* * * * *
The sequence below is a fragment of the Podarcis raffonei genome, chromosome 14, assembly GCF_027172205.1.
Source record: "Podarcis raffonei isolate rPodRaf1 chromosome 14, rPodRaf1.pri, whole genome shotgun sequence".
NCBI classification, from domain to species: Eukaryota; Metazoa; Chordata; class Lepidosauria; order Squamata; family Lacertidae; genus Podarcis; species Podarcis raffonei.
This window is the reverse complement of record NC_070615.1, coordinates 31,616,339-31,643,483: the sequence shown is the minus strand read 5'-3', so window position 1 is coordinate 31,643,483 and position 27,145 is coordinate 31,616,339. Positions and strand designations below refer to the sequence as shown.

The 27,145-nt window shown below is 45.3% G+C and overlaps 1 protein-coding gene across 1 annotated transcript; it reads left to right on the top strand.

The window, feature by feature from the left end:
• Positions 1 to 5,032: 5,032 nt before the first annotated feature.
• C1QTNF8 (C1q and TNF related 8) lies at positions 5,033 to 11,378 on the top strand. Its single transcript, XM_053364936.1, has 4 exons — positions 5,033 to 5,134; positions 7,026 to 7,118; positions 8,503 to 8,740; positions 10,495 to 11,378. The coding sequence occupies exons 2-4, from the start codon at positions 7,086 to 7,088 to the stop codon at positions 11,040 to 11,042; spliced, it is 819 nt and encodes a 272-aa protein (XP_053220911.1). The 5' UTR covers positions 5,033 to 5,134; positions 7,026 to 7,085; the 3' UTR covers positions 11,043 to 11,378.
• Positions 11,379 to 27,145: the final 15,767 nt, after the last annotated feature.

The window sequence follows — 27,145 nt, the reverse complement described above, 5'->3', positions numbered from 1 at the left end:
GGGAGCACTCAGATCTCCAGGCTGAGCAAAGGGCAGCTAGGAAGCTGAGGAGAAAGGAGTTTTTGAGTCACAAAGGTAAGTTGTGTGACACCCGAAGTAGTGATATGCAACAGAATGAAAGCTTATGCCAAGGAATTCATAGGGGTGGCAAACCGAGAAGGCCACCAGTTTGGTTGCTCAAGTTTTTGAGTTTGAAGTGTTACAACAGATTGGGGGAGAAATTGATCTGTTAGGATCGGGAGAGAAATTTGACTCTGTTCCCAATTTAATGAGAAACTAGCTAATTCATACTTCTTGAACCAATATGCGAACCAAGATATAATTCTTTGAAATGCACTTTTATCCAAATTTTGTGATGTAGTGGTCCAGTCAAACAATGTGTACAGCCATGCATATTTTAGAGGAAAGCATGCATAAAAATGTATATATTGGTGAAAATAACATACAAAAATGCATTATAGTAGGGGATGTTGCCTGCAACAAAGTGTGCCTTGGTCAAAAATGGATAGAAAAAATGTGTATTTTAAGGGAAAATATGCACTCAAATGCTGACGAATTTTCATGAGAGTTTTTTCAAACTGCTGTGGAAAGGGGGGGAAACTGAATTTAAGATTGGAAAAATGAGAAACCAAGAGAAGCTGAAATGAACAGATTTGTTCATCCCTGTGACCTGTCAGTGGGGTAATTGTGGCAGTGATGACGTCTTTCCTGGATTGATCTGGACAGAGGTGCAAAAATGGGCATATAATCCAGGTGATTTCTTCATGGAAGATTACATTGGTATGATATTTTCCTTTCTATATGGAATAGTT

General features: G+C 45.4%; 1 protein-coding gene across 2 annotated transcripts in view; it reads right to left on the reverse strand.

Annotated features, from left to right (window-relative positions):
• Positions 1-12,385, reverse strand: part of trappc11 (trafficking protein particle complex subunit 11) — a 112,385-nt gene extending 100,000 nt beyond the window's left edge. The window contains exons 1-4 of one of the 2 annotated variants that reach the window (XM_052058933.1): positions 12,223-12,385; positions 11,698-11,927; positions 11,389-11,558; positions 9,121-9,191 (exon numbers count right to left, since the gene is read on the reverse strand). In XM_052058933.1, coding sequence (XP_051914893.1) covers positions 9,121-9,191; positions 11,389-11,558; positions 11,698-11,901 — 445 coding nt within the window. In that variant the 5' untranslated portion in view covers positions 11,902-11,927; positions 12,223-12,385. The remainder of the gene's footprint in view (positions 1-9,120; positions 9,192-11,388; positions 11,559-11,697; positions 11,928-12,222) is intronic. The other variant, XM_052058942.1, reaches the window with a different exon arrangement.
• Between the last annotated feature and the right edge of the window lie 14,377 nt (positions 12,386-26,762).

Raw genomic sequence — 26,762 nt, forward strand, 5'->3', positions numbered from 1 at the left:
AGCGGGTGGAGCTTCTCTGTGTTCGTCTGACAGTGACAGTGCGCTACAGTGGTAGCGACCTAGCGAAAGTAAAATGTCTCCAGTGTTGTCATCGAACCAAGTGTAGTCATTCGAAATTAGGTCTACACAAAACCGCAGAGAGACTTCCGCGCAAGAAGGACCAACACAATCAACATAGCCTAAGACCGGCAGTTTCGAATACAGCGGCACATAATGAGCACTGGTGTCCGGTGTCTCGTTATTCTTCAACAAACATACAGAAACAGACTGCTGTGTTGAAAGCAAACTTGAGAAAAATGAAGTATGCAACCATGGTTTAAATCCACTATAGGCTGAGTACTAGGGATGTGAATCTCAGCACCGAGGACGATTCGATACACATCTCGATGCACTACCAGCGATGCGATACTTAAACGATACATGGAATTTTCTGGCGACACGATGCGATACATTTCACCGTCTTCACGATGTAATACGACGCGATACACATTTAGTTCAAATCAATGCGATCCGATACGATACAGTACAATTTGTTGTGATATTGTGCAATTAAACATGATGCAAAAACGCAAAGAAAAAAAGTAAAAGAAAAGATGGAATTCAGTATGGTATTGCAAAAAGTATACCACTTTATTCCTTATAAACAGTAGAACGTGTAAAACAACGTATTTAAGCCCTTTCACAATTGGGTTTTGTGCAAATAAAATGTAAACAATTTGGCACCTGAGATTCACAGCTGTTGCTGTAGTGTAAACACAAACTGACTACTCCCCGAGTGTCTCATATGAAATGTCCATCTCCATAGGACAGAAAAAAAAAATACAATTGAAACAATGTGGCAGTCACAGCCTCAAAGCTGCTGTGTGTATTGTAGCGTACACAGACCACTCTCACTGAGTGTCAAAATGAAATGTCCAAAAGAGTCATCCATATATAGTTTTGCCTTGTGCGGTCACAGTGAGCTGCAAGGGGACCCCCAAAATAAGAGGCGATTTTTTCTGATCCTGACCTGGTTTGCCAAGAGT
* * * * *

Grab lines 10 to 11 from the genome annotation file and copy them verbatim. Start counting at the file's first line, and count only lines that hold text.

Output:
The window sequence follows — 27,145 nt, the reverse complement described above, 5'->3', positions numbered from 1 at the left end:
GGGAGCACTCAGATCTCCAGGCTGAGCAAAGGGCAGCTAGGAAGCTGAGGAGAAAGGAGTTTTTGAGTCACAAAGGTAAGTTGTGTGACACCCGAAGTAGTGATATGCAACAGAATGAAAGCTTATGCCAAGGAATTCATAGGGGTGGCAAACCGAGAAGGCCACCAGTTTGGTTGCTCAAGTTTTTGAGTTTGAAGTGTTACAACAGATTGGGGGAGAAATTGATCTGTTAGGATCGGGAGAGAAATTTGACTCTGTTCCCAATTTAATGAGAAACTAGCTAATTCATACTTCTTGAACCAATATGCGAACCAAGATATAATTCTTTGAAATGCACTTTTATCCAAATTTTGTGATGTAGTGGTCCAGTCAAACAATGTGTACAGCCATGCATATTTTAGAGGAAAGCATGCATAAAAATGTATATATTGGTGAAAATAACATACAAAAATGCATTATAGTAGGGGATGTTGCCTGCAACAAAGTGTGCCTTGGTCAAAAATGGATAGAAAAAATGTGTATTTTAAGGGAAAATATGCACTCAAATGCTGACGAATTTTCATGAGAGTTTTTTCAAACTGCTGTGGAAAGGGGGGGAAACTGAATTTAAGATTGGAAAAATGAGAAACCAAGAGAAGCTGAAATGAACAGATTTGTTCATCCCTGTGACCTGTCAGTGGGGTAATTGTGGCAGTGATGACGTCTTTCCTGGATTGATCTGGACAGAGGTGCAAAAATGGGCATATAATCCAGGTGATTTCTTCATGGAAGATTACATTGGTATGATATTTTCCTTTCTATATGGAATAGTT